The Indian automobile components industry has witnessed a great deal of transformation in the past decade owing to globalization and the country’s economic liberalization. The Indian auto-component sector which once catered only to the domestic needs has now become a major focal point for many of the global auto makers to build their facilities. By the year 2015, the Indian auto components outsourcing market is expected to be worth US$700 billion with automobile leaders such as, Toyota, GM, Ford, Volkswagen, etc. already sourcing components worth millions. The major driving factor in India has always been its low cost labor and raw materials. However, the advent of twentieth century has seen foreign investors moving their manufacturing bases to India due to the country’s improved quality level and highly skilled manpower.
The early nineties saw the liberalization of the Indian economy which encouraged foreign investors from around the world to tap into India’s unexploited potential. Consequently, companies such as Hyundai, Toyota, General Motors and Ford have not only set up manufacturing facilities in India, but have also encouraged the Indian component manufacturers to adopt global best practices such as Six sigma, TQM, Lean manufacturing, etc. In return, the Indian companies were prepared to invest substantially to modernize and inculcate dynamism in the industry. While many companies borrowed equipment and technology in an attempt to make a global footprint, key manufacturers such as Bharat Forge, Sundram Fasteners, Amtek Auto, etc. were determined to evolve. And evolve they did, by forging alliances with some of the major players in Europe, which not only gave them access to newer technology but also new found credibility. This led the apprehensions of the foreign world about quality of Indian products to gradually fade away. Further, the sourcing of components by foreign manufacturing giants like Volkswagen and Renault–who did not have any offices in India–removed the remaining doubts regarding the quality of the components. Gradually, an increase in the number of components sourced from India was witnessed, with global auto-component makers such as Delphi and Visteon opening up offices in India.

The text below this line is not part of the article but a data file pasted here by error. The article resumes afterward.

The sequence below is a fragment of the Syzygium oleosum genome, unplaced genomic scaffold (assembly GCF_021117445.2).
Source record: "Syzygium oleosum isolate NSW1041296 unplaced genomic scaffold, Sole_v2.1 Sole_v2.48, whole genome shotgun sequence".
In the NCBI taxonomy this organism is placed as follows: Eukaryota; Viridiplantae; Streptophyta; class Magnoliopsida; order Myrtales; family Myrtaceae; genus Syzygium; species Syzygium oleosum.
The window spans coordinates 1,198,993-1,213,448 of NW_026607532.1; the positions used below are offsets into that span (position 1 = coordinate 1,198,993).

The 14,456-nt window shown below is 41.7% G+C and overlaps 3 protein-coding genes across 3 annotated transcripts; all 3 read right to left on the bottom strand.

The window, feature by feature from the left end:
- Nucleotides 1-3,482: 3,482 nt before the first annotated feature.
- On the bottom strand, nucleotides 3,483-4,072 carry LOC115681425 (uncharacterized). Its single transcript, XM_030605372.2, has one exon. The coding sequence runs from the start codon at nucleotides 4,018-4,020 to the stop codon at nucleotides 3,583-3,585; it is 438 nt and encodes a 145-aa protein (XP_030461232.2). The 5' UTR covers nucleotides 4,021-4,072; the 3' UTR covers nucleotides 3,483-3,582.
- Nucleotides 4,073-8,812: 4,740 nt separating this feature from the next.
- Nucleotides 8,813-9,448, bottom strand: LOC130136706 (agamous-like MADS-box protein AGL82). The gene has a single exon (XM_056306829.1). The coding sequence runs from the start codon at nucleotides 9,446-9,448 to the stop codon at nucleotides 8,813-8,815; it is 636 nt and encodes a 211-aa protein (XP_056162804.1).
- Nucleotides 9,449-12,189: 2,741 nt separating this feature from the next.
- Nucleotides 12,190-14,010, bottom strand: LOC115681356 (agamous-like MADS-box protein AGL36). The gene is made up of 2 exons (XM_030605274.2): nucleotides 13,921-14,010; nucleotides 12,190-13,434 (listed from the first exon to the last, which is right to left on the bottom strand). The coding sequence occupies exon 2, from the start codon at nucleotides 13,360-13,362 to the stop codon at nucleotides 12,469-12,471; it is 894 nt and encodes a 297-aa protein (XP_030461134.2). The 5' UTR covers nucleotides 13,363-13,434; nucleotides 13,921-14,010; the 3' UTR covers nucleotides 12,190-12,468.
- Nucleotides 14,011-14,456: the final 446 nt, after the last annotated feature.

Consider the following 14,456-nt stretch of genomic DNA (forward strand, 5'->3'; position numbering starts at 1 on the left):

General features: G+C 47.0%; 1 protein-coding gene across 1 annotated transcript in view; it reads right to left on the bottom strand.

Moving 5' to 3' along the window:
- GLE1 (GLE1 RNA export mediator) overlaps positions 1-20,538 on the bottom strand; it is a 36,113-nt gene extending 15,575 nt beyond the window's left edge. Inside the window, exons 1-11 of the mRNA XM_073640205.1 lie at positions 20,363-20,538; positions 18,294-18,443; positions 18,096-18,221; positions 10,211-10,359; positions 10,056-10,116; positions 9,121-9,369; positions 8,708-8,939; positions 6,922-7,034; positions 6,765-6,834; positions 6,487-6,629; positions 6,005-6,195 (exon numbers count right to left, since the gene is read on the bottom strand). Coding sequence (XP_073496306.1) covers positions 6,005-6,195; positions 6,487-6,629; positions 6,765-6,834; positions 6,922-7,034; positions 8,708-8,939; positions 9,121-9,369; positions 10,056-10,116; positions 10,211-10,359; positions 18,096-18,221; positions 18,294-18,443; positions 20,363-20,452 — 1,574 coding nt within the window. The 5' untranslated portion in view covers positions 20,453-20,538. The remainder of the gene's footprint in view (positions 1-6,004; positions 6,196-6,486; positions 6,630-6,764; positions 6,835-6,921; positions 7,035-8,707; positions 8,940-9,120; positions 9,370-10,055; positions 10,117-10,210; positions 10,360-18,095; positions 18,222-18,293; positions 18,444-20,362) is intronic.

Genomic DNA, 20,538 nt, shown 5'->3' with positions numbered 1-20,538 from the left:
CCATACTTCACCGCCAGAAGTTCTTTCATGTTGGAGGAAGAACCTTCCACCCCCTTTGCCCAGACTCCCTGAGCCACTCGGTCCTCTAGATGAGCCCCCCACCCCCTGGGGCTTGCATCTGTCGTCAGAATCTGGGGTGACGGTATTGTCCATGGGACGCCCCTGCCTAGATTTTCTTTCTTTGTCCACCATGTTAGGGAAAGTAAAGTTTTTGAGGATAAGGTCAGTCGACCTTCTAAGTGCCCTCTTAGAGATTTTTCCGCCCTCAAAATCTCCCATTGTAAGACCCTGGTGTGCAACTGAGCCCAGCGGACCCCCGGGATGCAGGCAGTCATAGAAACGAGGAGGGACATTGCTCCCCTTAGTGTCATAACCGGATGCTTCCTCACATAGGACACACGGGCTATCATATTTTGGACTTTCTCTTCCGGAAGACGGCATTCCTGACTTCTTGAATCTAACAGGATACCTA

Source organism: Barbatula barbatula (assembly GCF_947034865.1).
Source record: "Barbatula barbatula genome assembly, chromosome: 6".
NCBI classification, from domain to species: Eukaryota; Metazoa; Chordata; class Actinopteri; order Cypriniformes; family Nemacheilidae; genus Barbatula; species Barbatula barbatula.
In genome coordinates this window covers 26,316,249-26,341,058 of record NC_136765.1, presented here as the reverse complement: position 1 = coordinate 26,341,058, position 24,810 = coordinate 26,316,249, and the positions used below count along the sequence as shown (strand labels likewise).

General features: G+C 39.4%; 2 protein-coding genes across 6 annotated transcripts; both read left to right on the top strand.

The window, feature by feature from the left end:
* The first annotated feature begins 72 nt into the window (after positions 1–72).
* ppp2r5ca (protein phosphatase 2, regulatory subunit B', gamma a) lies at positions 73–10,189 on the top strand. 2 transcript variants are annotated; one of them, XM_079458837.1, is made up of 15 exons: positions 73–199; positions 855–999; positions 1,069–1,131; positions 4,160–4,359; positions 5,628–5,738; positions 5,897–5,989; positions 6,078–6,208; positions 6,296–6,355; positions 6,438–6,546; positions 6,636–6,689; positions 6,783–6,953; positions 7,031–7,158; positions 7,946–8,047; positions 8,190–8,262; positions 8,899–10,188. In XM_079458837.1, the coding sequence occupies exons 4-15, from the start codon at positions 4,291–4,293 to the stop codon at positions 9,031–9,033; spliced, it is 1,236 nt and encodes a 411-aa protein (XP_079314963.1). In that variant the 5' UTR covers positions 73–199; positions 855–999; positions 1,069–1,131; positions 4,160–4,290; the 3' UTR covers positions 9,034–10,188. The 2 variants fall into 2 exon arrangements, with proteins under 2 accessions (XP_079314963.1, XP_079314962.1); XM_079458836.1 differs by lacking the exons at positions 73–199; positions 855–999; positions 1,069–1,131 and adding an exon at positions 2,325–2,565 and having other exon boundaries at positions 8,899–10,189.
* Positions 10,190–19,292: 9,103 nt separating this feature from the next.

India has now the potential to manufacture a wide array of automotive components from fasteners to engine parts (about 20,000 in number). The country, at present, is considered as the global hub for compact cars with companies such as, Renault, Ford and Hyundai investing millions. Currently, Automotive Component Manufacturers Association of India (ACMA) has over 600 members with over 250 members having an annual turnover of more than a million US dollars, and over 50 companies earning more than a US$100 million. Car manufacturing giant, BMW has already setup a plant in Chennai to produce its 3 series and 5 series cars. According to the company, “the market potential in India is huge and that the focus is firmly on India”. Volvo and Harley Davidson are recent additions to the likes of car manufacturers such as GM and DaimlerChrysler AG which consider sourcing auto-component parts from India as their counter to global competition.
Since the year 2000, India’s auto-component industry has witnessed a growth of about 20% per annum, with over 15% of the total revenue derived from exports. With high-quality products, abundant skilled manpower, on-time delivery and favorable government policies, in addition to the already available cheap labor and raw materials, India’s position as the global hub for automotive components looks steady. There are still obstacles along the way to the final destination, but for now it looks like India is on the right tracks.